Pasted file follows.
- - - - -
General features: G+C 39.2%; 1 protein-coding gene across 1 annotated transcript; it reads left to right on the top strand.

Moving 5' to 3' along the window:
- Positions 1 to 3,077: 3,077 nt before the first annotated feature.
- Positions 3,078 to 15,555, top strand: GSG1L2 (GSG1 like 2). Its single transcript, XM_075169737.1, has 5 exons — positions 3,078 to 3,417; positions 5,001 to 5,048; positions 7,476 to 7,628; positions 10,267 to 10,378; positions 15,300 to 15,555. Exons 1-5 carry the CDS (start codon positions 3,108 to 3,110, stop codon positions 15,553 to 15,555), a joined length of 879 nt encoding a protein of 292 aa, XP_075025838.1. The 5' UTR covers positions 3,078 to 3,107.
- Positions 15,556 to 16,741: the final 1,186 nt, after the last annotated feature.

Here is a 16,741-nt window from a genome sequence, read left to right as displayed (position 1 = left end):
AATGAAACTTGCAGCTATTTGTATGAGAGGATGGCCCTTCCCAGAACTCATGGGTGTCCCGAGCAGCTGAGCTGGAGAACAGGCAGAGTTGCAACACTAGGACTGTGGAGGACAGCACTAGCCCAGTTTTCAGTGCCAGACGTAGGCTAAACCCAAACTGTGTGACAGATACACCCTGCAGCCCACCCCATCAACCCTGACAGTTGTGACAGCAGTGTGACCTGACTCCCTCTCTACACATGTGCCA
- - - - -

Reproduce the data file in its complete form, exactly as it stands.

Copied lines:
General features: G+C 39.2%; 1 protein-coding gene across 1 annotated transcript; it reads left to right on the top strand.

Moving 5' to 3' along the window:
- Positions 1 to 3,077: 3,077 nt before the first annotated feature.
- Positions 3,078 to 15,555, top strand: GSG1L2 (GSG1 like 2). Its single transcript, XM_075169737.1, has 5 exons — positions 3,078 to 3,417; positions 5,001 to 5,048; positions 7,476 to 7,628; positions 10,267 to 10,378; positions 15,300 to 15,555. Exons 1-5 carry the CDS (start codon positions 3,108 to 3,110, stop codon positions 15,553 to 15,555), a joined length of 879 nt encoding a protein of 292 aa, XP_075025838.1. The 5' UTR covers positions 3,078 to 3,107.
- Positions 15,556 to 16,741: the final 1,186 nt, after the last annotated feature.

Here is a 16,741-nt window from a genome sequence, read left to right as displayed (position 1 = left end):
AATGAAACTTGCAGCTATTTGTATGAGAGGATGGCCCTTCCCAGAACTCATGGGTGTCCCGAGCAGCTGAGCTGGAGAACAGGCAGAGTTGCAACACTAGGACTGTGGAGGACAGCACTAGCCCAGTTTTCAGTGCCAGACGTAGGCTAAACCCAAACTGTGTGACAGATACACCCTGCAGCCCACCCCATCAACCCTGACAGTTGTGACAGCAGTGTGACCTGACTCCCTCTCTACACATGTGCCA